Built in 1811
Boon Island, about nine miles from the York coastline. Can only be viewed by boat.
|Latitude: 43° 07' 18" N
||Longitude: 70° 28' 36" W|
Being a tiny desolated island or rocks, Boon Island became the point of many stories of shipwrecks, one especially regarding the Nottingham Galley in the winter of 1710, where the survivors had to struggle on the rock for three weeks to survive by resulting to cannibalism. In fact, the name “boon” came from packed food and clothing called boon that fishermen placed on the island for those mariners who may have found themselves shipwrecked on the rocky island.
When a lighthouse was built in 1811, its lonely desolation and constant over pouring of the waves, as it was only 14 feet above sea level, caused the first two Keepers to resign within weeks of being installed there. Eliphalet Grover, the fourth Keeper who started in 1816, managed to stay on the island for the next 22 years.
|In 1846, the schooner Caroline shipwrecked on the island during a storm and Keeper Nathaniel Baker saved the entire crew. He was later dismissed in 1849 due to "political reasons" in being outspoken against some of the government practices. This was usually the case for some keepers in those times, regardless of their heroic deeds.||
Early Boon Island Light
Over the years, the constant cold and rogue waves that would often encompass the island, and the constant thrashing of these waves against the lighthouse kept its desolate location an erie sight. Many Keepers and mariners have reported seeing the ghost of a woman on the rocks amongst other paranormal activities and sounds. In the early 1970’s, a Coast Guard keeper and fellow crewman went off fishing a short distance from the island when they noticed they had drifted too far from the island to make it back in time to turn the light on before dark. Although no one was on the island, the light was turned on and glowing brightly by the time the keepers returned.
During the great Blizzard of 1978, as the gale force winds forced huge waves to crash and cover over the island with blinding snow, three Coast Guard keepers were clinging to the spiral staircase inside the tower that was swaying in the storm. They survived that day and were rescued by helicopter the following the day during a lull in the blizzard. They were the last lighthouse keepers to staff the tower. The buildings were destroyed from the storm and later the Coast Guard had them burned in the 1980's. Only the automated tower remains today. The original 2nd order Fresnel lens is on permanent display at the Kittery Historical and Naval Museum.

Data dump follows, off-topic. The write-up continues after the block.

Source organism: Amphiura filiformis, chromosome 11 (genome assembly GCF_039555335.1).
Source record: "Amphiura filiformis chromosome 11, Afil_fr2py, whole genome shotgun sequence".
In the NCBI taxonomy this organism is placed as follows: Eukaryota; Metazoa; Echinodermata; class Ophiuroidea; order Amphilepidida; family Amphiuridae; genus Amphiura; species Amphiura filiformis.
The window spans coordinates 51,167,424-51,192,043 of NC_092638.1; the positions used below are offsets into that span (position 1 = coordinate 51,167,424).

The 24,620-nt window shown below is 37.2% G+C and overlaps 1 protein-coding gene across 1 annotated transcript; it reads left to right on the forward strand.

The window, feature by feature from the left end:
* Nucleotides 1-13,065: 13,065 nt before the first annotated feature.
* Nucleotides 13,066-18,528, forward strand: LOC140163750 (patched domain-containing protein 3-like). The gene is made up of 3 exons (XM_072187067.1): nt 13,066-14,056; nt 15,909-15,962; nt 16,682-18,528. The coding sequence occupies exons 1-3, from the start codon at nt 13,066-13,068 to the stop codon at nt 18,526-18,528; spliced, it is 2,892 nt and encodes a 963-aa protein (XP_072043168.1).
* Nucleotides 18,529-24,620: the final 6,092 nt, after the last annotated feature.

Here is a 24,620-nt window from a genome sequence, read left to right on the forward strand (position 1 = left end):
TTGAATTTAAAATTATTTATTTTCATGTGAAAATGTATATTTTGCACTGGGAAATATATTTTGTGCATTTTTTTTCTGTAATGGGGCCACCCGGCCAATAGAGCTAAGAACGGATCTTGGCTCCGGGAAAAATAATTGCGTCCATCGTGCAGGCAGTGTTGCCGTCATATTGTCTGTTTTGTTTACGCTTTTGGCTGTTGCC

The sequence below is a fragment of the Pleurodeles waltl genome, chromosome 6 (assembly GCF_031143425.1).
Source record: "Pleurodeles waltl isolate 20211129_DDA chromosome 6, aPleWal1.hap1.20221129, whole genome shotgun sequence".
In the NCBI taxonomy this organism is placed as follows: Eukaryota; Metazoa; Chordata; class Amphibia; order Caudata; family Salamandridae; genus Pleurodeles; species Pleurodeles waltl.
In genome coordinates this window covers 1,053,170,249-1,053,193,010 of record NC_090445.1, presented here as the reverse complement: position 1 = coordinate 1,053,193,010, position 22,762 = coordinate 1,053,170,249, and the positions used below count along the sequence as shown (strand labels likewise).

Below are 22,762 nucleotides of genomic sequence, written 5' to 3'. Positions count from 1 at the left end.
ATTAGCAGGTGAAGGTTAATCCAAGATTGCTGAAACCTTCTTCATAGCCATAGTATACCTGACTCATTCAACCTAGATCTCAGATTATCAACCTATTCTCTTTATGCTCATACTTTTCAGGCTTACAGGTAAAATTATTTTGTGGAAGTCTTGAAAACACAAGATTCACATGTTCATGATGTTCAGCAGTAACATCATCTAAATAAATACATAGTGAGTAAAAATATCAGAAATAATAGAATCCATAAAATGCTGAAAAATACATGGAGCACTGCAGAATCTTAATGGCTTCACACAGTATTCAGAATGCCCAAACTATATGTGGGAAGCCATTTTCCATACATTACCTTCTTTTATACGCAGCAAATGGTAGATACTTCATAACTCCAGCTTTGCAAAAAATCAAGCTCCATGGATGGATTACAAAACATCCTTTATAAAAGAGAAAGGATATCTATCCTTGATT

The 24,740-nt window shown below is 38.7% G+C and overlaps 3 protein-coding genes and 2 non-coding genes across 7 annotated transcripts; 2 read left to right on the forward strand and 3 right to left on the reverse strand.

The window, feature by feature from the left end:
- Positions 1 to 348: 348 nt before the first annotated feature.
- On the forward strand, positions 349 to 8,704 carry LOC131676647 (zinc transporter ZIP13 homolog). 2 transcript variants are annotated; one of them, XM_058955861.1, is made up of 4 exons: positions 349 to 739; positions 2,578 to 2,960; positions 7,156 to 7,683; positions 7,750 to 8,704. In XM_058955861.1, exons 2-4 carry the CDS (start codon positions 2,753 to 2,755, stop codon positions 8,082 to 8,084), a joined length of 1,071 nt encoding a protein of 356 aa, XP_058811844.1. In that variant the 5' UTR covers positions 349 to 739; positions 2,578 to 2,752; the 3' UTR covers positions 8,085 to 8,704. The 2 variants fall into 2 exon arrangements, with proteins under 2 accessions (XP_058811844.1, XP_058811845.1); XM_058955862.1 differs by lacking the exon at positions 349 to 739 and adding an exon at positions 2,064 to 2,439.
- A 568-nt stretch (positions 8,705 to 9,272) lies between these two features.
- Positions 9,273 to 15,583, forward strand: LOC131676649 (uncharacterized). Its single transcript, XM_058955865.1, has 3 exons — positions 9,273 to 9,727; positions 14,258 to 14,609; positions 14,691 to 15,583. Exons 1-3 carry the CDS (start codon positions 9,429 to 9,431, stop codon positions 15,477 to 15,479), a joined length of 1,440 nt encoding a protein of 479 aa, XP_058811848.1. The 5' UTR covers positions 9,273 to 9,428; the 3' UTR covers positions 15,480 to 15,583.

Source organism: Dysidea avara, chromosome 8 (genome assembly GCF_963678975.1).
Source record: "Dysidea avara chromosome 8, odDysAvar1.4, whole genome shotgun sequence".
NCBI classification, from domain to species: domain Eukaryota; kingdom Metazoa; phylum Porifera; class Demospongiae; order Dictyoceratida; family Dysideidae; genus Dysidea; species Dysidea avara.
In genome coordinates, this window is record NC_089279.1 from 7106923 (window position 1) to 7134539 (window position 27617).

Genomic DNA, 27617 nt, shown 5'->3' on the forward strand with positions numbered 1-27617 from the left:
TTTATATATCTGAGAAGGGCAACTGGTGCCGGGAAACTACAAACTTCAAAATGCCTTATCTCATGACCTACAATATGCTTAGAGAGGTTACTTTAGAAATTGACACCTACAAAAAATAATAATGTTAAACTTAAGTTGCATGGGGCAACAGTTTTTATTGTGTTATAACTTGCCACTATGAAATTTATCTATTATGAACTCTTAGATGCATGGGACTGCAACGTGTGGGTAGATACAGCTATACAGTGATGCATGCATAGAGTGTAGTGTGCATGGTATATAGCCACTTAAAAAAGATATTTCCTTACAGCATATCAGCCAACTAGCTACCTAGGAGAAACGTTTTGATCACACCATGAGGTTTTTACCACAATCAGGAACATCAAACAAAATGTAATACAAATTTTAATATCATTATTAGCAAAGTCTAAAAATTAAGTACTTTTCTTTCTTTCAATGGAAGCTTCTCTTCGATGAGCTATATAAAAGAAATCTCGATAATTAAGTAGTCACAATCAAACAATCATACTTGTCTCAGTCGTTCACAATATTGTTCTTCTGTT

Places to Visit Nearby:
York is an affluent community with beautiful Victorian homes, beaches, and organizes many events year round. In the heart of York Village, lies the Museums of Old York, operated by the Old York Historical Society. The Museums consist of nine historic buildings including The Old Jail (Gaol), the nation’s oldest royal prison, where the jail keeper’s family lived above the prisoners’ dungeon. Other buildings include the 1834 Remick Barn, Jefferd’s Tavern, a true colonial tavern dating back to 1750, and an old schoolhouse. Mount Agamenticus nearby is an easy hike on this “big hill” to enjoy mountaintop views of the ocean and surrounding area, and the occasional concerts that happen there during the summer months. Just follow Mountain Road from Route 1.
Boon Island lighthouse can only be viewed by boat and is not accessible to the public. The Friends Of Portsmouth Harbor Lighthouse, in cooperation with Granite State Whale Watch, has a special lighthouse cruise in September that takes visitors around Boon Island and four other local lighthouses. They will also be having a couple sunset lighthouse cruises to view Portsmouth Harbor light, Whaleback light, and White Island light in June. Boat leaves out of Rye Marina in NH.
American Lighthouse Foundation
P.O. Box 565
Rockland, ME 04841
Phone: (207) 594-4174
Local Boat Tour
Boat tour mentioned below offers many different types of cruises.
Isles of Shoals Steamship Co.
Portsmouth Harbor and Isles of Shoals tours, makes annual tours to Boon Island.
315 Market Street,
P.O. Box 311
Portsmouth, NH 03801
My 300-page book (with over 360 images), Lighthouses and Coastal Attractions of Northern New England: New Hampshire, Maine, and Vermont, published by Schiffer Publishing, provides human interest stories from each of the 76 lighthouses, along with plenty of coastal attractions and tours near each beacon, and contact info to plan your special trips.
There is also a segment of stories of haunted lighthouses, of which Boon Island is considered haunted by the distraught wife of a keeper that died on the island.